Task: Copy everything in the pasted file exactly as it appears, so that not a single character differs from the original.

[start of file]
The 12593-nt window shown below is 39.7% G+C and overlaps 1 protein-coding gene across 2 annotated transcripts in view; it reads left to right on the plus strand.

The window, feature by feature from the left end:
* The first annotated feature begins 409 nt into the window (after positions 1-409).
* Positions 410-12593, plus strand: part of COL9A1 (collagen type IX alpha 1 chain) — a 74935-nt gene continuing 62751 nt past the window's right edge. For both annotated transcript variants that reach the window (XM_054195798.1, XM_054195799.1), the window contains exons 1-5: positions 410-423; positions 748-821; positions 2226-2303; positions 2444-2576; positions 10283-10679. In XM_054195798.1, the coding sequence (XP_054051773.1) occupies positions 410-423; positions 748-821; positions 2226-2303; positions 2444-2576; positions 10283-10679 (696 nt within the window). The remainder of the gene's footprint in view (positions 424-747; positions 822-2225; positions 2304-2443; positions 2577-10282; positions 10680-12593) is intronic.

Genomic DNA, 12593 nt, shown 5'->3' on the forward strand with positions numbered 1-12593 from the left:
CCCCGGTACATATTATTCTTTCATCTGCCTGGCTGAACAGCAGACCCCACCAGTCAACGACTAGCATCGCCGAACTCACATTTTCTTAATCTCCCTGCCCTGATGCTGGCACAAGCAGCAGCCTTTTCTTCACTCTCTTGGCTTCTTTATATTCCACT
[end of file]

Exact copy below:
The 12593-nt window shown below is 39.7% G+C and overlaps 1 protein-coding gene across 2 annotated transcripts in view; it reads left to right on the plus strand.

The window, feature by feature from the left end:
* The first annotated feature begins 409 nt into the window (after positions 1-409).
* Positions 410-12593, plus strand: part of COL9A1 (collagen type IX alpha 1 chain) — a 74935-nt gene continuing 62751 nt past the window's right edge. For both annotated transcript variants that reach the window (XM_054195798.1, XM_054195799.1), the window contains exons 1-5: positions 410-423; positions 748-821; positions 2226-2303; positions 2444-2576; positions 10283-10679. In XM_054195798.1, the coding sequence (XP_054051773.1) occupies positions 410-423; positions 748-821; positions 2226-2303; positions 2444-2576; positions 10283-10679 (696 nt within the window). The remainder of the gene's footprint in view (positions 424-747; positions 822-2225; positions 2304-2443; positions 2577-10282; positions 10680-12593) is intronic.

Genomic DNA, 12593 nt, shown 5'->3' on the forward strand with positions numbered 1-12593 from the left:
CCCCGGTACATATTATTCTTTCATCTGCCTGGCTGAACAGCAGACCCCACCAGTCAACGACTAGCATCGCCGAACTCACATTTTCTTAATCTCCCTGCCCTGATGCTGGCACAAGCAGCAGCCTTTTCTTCACTCTCTTGGCTTCTTTATATTCCACT